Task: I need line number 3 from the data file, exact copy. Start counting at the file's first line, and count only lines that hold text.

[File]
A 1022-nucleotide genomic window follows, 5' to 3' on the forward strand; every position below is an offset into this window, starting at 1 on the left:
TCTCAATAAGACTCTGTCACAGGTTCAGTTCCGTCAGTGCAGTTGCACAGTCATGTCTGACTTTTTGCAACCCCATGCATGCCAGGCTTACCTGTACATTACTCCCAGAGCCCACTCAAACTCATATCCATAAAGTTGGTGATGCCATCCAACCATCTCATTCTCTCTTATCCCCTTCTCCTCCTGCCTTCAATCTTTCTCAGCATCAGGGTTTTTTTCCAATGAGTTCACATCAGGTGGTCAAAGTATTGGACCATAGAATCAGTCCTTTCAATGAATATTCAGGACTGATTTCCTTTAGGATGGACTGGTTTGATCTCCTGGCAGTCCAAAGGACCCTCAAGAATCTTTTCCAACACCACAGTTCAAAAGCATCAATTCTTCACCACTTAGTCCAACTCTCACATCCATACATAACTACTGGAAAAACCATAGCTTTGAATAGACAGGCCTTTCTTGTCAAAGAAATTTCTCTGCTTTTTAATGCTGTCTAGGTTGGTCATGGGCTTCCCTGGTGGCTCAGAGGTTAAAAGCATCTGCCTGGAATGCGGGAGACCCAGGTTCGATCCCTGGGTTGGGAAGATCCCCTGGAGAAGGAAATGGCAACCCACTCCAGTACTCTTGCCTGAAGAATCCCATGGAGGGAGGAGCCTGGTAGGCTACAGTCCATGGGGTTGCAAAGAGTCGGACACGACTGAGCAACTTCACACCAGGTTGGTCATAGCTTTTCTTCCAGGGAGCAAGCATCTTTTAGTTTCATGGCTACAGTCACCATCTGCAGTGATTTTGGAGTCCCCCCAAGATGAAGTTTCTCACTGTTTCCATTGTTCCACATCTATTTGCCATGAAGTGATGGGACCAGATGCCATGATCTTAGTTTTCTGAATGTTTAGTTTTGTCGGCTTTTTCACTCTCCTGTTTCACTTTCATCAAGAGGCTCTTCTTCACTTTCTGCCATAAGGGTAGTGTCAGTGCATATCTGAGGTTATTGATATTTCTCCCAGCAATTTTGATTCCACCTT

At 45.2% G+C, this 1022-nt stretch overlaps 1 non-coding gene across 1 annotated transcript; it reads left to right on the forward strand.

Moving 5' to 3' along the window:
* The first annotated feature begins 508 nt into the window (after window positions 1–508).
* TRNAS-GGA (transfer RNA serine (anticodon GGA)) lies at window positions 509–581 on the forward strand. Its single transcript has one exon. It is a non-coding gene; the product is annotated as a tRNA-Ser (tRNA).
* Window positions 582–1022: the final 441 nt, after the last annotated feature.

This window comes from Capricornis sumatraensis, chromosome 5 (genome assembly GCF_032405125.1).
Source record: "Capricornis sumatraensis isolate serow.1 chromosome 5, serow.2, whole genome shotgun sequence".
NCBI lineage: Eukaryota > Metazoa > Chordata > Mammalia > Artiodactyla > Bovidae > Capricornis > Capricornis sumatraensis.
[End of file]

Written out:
At 45.2% G+C, this 1022-nt stretch overlaps 1 non-coding gene across 1 annotated transcript; it reads left to right on the forward strand.